• Current AAST Resarch Projects


    2019-2020 Scholarships

    The AAST Research and Education Fund is funding three scholarships for 2019-2020. The scholarship recipients will receive their scholarship plaque at the 78th AAST Annual Meeting in Dallas, TX and will present their research findings at the 79th Annual Meeting of AAST & Clinical Congress of Acute Care Surgery in Waikoloa, HI.


    "The Impact Of Anticoagulant Solution, Processing Method And Storage Time On The Biochemical And Coagulation Profile Of Stored Whole Blood"

    Galinos Barmparas, MD
    Assistant Professor of Surgery
    Division of Acute Care Surgery and Surgical Critical Care
    Cedars-Sinai Medical Center

    Although blood components have been the main source of blood products for patients requiring massive transfusion, whole blood has now re-emerged as a resuscitative product that combines the properties of all blood components in a single bag, is easier to administer, has a decreased amount of anticoagulant and is safe in clinical practice. Despite the limited experience and outcome data in the civilian setting, low titer stored whole blood is being increasingly utilized by trauma centers as part of their massive transfusion protocol for trauma patients presenting with hemorrhagic shock and variation in the processing and storage of whole blood is inevitably being introduced by blood banks across these trauma centers. The impact of these practices on clinically important properties of the stored whole blood remain largely understudied. Current regulations pertinent to components of whole blood are being applied to stored whole blood, with limited however, data regarding the impact of these practices on its properties. With this research, we aim to address a gap in knowledge on how the utilized anticoagulant, processing method and storage time affect the biochemical and coagulation profile of stored whole blood by measuring markers of hemolysis, platelet function, coagulation disturbances and immunologic responses based on: (1) storage in two different, commonly utilized anticoagulants, i.e. CPD and CPDA-1, (2) processing by two, commonly applied processing methods, i.e. leukoreduction and irradiation, and (3) storage time. Findings from this research will provide data regarding clinically important properties of stored whole blood depending on commonly utilized processes and may serve for the development of best practices and regulations for the use and storage of whole blood.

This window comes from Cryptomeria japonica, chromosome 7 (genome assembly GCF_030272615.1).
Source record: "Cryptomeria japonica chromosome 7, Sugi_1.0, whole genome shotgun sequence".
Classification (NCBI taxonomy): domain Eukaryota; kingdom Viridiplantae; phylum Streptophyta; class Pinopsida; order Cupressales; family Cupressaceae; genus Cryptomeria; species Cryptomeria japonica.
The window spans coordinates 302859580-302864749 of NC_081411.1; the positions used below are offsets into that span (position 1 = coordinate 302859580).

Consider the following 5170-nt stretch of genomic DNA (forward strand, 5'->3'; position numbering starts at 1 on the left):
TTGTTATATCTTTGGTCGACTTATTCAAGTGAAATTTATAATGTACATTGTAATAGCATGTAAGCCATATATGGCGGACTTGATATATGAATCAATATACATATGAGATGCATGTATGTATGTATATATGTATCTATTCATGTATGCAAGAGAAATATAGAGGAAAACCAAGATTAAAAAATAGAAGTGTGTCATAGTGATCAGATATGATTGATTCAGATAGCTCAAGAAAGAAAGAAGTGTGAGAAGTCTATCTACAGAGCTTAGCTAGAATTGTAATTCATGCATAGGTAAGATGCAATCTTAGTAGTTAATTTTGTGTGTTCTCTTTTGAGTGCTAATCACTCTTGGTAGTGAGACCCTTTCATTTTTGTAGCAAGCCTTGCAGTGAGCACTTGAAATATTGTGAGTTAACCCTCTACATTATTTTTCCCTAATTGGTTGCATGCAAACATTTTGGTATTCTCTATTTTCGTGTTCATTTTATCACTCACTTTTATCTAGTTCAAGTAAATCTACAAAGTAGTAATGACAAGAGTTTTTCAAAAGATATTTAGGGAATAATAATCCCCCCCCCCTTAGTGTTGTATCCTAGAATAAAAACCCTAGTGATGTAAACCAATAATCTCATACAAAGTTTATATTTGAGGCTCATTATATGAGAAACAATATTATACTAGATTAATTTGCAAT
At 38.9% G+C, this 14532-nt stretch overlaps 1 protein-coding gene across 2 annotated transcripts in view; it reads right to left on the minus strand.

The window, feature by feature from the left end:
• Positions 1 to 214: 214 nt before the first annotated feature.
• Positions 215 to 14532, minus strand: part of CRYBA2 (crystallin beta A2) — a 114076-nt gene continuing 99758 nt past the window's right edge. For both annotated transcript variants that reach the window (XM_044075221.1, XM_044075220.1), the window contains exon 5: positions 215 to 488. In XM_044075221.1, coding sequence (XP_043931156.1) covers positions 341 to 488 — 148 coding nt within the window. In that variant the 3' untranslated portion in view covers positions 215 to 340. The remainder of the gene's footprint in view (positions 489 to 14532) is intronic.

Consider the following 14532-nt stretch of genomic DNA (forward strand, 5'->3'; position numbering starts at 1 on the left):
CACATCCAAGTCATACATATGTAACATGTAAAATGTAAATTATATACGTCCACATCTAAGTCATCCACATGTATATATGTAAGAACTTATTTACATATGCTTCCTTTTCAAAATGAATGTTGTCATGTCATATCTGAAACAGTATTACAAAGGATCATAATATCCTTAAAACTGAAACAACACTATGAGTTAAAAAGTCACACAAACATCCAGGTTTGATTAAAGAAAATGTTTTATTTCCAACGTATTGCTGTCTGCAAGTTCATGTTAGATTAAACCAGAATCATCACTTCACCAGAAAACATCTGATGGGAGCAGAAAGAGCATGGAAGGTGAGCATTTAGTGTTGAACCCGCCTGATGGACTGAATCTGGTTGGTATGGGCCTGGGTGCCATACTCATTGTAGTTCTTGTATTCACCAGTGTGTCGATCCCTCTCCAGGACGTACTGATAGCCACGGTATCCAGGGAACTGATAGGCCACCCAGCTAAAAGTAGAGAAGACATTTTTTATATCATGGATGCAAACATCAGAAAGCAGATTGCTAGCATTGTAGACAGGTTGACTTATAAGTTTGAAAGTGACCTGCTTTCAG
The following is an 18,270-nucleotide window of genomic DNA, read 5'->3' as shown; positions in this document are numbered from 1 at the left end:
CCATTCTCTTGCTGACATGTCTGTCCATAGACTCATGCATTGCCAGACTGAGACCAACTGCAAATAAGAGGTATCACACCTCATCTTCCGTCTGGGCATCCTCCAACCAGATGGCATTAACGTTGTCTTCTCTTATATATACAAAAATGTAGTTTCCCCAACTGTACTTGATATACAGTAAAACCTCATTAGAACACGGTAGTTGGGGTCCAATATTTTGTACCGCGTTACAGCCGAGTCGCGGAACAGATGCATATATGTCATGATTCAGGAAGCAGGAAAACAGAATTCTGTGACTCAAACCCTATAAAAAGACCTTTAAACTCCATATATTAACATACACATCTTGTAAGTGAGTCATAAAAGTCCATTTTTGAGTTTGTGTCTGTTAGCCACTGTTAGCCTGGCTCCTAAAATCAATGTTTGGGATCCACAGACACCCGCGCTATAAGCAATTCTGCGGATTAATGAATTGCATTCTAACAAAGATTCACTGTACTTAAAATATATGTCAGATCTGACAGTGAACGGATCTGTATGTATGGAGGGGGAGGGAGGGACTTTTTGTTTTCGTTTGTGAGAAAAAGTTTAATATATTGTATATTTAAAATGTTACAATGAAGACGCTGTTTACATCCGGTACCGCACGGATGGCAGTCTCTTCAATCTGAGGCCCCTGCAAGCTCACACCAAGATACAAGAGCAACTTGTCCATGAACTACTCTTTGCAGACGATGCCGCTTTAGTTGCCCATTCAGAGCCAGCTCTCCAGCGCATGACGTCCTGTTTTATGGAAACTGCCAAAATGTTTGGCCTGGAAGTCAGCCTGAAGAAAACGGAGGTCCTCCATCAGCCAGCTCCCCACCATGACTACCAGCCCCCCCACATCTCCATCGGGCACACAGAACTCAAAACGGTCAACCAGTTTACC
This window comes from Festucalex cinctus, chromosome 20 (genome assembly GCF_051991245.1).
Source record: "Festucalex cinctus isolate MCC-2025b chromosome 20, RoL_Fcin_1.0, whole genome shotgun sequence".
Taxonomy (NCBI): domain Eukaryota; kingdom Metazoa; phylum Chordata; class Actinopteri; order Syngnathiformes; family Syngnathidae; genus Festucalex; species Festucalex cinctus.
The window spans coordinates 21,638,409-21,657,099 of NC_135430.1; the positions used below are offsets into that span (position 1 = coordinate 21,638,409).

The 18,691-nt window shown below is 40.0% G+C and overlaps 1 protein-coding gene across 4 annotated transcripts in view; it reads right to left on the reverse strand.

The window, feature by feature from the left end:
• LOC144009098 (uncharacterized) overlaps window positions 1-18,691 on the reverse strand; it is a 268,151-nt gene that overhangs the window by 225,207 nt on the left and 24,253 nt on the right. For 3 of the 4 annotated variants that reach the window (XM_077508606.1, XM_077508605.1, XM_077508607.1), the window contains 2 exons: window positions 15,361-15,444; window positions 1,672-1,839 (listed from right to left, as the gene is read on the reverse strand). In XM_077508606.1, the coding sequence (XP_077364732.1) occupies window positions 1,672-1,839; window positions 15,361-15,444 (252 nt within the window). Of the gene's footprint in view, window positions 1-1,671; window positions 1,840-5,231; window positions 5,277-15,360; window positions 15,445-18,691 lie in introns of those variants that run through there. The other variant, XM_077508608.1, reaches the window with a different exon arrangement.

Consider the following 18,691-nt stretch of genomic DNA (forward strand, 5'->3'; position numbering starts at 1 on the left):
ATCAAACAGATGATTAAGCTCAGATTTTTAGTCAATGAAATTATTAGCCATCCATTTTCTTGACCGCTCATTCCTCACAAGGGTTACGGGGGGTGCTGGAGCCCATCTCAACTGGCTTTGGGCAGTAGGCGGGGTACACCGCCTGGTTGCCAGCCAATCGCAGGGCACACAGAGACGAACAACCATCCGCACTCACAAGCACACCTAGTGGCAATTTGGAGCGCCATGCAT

"P-Selectin-Dependent Pulmonary Arterial Thrombosis in Blunt Thoracic Trauma"

    Ian Brown, MD, PhD
    Assistant Professor of Surgery
    Division of Trauma, Acute Care Surgery and Surgical Critical Care<
    University of California Davis Medical Center

    In the setting of severe acute trauma, endothelial activation may occur, resulting in increased vascular permeability, leukocyte recruitment, and potentially, in situ thrombus formation. With blunt thoracic trauma, the natural history and consequences of endothelial activation and resulting pulmonary arterial thrombosis (PAT) are incompletely understood. This PAT differs from typical pulmonary embolus (PE) both in that presentation tends to be earlier after initial trauma and in natural history as PAT requires local endothelial activation and therefore may have mechanistic differences in terms of initiation and resolution. As with PE, current management may require early systemic anti-coagulation, which is not ideal in the setting of combined solid organ injury or combined traumatic brain injury. Our lab is focused on understanding the natural history of PAT. We previously developed a murine model of blunt thoracic trauma and found that in situ PAT in the model was dependent on the presence of the cell adhesion molecule P-selectin. By understanding the natural history of PAT and the role and regulation of P-selectin in this history, we seek to help determine the necessity of intervention and to investigate the efficacy of P-selectin blockade as an alternative to anti-coagulation for intervention.  More broadly, cell adhesion molecules such as P-selectin likely play a role in thrombosis in the setting of vascular injury, vascular repair, and injuries of ischemia and reperfusion. Understanding the biology of cell adhesion molecules such as P-selectin may therefore contribute to the continuing evolution of resuscitation paradigms that improve trauma-associated outcomes.


    "The Role of Neutrophil Mediated NETosis in Pulmonary Endothelial Damage Following Traumatic Injury"

    Jennifer Leonard, MD, PhD
    Assistant Professor of Surgery 
    Washington University